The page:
BAXTER - Baxter is cracking down on people hosting parties or events where underage drinking is taking place.
The Baxter City Council on Tuesday adopted a social host ordinance that makes it a crime for anyone to host events or gatherings where people younger than 21 are drinking or possessing alcohol, regardless if the host is the one who provided the alcohol or is even present at the event.
The ordinance states that though underage drinking parties or gatherings often happen outside of the presence of parents, there are times when parents are present, condone the activity or even provide the alcohol.
"It's intended to get parents, adults or property owners a sense they shouldn't be allowing this," Baxter City Administrator Gordon Heitke said before Tuesday's Baxter City Council meeting.
Baxter Police Chief Jim Exsted said the ordinance is modeled after a Chaska ordinance created after an intoxicated boy left a house party, passed out on his way home and died.
In the past, officers were able to cite underage drinkers at parties but often were unable to determine who provided the alcohol. The ordinance, he said, allows police officers to hold the host of underage drinking parties - be it a parent, child or other individual - responsible.
"The social host ordinance gives law enforcement more teeth in the fight against underage drinking," Exsted said.
Exsted said such underage parties are not common in the city and there was no incident or driving force behind the ordinance. He said in the past there have been a few residences where underage drinking parties were continually held despite law enforcement officials citing the kids for underage consumption.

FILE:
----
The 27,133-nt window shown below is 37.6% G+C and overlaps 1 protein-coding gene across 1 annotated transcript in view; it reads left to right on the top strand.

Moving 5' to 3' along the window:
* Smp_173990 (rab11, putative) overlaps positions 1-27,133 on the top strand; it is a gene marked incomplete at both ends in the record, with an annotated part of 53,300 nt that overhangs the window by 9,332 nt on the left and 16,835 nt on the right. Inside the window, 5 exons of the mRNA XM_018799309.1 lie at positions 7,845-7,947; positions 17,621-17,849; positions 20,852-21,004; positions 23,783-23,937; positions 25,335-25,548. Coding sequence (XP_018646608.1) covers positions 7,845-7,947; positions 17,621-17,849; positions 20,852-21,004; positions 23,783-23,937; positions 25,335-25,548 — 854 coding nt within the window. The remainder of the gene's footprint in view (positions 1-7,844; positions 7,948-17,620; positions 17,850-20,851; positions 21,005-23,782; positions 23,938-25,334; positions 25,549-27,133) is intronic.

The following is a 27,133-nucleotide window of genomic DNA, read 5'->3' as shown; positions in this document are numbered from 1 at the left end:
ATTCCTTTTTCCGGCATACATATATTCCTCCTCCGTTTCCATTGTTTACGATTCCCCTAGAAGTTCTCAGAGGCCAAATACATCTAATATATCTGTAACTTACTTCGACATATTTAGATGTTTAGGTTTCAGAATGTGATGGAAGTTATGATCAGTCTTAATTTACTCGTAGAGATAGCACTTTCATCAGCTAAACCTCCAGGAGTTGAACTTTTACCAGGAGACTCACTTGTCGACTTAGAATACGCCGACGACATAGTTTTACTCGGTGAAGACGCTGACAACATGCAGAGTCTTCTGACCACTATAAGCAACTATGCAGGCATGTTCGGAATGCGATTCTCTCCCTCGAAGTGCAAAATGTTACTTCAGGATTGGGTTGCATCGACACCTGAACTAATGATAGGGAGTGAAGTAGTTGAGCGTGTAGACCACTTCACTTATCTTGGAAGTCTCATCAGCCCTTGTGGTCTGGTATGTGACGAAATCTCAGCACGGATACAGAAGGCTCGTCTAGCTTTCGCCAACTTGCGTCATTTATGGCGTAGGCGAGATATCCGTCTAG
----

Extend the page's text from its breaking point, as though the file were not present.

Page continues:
"What we're saying as a city, what we're saying as a police department is that we're not OK with you hosting a party where underage kids are drinking," Exsted said.
Violating the social host ordinance is a misdemeanor crime.
The ordinance states: "The city intends to discourage underage possession and consumption of alcohol, even if done within the confines of a private residence, and intends to hold persons criminally responsible who host events or gatherings where persons under 21 years of age possess or consume alcohol regardless of whether the person hosting the event or gathering supplied the alcohol."
The ordinance applies to all private and public places, including homes, yards, farms, fields, land, apartments, condos, hotel or motel rooms; meeting halls, meeting rooms, parks and any other place of assembly.
The ordinance doesn't apply to conduct solely between an underage person and his or her parents while present in the parent's household, to legally protected religious observances, to liquor licenses already regulated by Minnesota statute or situations where underage persons are lawfully in possession of alcohol or alcoholic beverages during the course of employment.
Council member Jim Klein hoped police officers would use discretion when citing people for violation of the ordinance. He said there would be instances at a home, park or a wedding reception where it would be hard to keep track of kids who are drinking.
"Those situations require a little perspective, that's all," Klein said. "There's a little ambiguity and legalese in this (ordinance)."
MATT ERICKSON may be reached at firstname.lastname@example.org or 855-5857.
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